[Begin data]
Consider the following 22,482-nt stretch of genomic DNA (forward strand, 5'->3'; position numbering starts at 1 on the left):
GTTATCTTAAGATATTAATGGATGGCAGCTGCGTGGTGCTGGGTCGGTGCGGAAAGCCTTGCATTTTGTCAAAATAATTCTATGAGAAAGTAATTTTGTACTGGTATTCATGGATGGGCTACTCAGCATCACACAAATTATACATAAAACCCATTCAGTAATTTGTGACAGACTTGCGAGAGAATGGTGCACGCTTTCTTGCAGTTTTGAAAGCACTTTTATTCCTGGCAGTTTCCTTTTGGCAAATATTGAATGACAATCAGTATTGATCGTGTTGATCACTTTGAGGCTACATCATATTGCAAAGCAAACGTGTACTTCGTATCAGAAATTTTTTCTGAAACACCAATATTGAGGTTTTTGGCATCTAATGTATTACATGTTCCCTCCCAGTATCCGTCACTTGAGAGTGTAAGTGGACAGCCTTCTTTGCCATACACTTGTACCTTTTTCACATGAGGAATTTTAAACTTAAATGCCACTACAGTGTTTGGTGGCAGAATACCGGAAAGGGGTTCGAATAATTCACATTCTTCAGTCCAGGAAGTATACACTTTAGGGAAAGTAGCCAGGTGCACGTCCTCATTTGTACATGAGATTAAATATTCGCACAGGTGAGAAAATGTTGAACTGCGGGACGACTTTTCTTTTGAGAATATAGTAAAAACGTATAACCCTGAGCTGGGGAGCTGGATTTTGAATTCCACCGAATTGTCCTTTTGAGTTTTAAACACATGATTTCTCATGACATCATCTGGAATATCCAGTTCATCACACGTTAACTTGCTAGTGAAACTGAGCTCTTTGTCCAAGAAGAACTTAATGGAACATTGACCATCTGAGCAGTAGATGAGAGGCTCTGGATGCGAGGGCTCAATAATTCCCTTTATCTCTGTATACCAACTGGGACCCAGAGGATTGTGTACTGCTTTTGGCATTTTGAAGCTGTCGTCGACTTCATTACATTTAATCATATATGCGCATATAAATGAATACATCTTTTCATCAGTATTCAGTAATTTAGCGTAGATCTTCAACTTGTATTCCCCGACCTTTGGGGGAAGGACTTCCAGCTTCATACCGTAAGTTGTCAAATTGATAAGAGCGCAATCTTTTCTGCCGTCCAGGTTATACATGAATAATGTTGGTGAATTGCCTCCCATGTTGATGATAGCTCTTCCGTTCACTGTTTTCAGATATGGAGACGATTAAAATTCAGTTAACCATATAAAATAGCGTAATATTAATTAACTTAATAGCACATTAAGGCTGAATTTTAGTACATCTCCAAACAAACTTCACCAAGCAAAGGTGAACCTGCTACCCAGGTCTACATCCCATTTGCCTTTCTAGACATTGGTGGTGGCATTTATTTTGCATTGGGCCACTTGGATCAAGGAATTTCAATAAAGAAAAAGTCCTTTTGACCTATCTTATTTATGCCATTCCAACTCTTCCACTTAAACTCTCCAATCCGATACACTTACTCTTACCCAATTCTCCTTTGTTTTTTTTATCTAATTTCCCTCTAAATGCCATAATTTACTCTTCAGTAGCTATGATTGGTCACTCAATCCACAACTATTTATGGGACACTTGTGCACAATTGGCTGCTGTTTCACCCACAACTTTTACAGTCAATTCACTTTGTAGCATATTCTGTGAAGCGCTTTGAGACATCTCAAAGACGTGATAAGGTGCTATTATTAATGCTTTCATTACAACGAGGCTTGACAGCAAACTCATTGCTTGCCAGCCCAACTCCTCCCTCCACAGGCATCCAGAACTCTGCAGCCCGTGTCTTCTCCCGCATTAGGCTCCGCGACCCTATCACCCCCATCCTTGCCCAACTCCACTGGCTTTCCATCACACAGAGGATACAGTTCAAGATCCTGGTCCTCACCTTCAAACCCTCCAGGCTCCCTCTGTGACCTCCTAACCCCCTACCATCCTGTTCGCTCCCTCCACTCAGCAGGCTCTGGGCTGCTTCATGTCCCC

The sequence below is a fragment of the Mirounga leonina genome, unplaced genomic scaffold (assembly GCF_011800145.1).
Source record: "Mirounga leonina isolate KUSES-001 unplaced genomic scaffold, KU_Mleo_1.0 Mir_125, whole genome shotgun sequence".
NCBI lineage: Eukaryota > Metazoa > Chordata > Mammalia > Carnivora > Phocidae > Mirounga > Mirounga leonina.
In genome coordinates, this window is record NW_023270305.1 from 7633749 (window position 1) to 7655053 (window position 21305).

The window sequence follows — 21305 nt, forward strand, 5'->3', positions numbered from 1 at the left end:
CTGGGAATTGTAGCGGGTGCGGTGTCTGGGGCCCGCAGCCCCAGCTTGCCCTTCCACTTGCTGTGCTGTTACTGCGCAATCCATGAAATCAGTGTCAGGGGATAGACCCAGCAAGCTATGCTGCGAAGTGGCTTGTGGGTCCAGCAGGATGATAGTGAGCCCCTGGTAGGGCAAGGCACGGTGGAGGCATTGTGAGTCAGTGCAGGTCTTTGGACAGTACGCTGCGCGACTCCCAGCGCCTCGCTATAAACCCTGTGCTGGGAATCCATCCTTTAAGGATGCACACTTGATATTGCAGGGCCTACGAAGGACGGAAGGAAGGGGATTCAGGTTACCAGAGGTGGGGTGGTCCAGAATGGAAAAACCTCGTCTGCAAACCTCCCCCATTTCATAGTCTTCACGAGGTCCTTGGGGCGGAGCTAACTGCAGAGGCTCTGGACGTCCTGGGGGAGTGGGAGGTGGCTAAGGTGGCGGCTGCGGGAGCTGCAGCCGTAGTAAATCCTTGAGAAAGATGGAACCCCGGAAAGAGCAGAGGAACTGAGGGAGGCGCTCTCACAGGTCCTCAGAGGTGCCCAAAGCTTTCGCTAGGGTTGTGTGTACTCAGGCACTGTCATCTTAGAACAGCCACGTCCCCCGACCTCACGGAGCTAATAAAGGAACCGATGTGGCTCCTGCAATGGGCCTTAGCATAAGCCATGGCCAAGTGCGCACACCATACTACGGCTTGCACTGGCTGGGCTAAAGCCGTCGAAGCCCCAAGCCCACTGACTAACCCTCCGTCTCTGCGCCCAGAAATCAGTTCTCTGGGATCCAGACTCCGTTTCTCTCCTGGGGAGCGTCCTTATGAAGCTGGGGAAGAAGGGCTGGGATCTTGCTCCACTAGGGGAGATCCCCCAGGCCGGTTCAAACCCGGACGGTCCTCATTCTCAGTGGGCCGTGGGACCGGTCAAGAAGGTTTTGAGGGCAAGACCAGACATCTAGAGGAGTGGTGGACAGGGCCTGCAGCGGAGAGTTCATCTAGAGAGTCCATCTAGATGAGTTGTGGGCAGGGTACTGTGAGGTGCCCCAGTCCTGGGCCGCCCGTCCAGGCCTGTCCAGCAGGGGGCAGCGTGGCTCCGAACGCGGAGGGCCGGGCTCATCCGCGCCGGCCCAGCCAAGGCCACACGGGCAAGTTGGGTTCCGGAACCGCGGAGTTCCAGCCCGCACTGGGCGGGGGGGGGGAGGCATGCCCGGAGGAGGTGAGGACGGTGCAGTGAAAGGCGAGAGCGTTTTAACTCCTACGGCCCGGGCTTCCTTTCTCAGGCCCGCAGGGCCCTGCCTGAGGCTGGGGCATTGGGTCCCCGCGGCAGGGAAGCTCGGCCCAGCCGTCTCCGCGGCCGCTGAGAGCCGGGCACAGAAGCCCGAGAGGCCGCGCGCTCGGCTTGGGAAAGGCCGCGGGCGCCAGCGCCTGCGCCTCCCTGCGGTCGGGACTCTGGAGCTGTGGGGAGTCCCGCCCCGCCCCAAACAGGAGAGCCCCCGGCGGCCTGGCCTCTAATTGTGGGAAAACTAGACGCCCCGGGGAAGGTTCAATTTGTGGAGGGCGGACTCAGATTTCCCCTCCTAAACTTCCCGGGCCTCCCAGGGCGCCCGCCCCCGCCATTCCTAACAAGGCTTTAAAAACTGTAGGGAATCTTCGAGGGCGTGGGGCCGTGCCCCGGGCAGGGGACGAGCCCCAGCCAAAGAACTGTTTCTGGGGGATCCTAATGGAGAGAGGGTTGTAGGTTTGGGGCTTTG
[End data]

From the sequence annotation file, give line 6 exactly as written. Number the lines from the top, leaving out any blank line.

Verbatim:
In genome coordinates, this window is record NW_023270305.1 from 7633749 (window position 1) to 7655053 (window position 21305).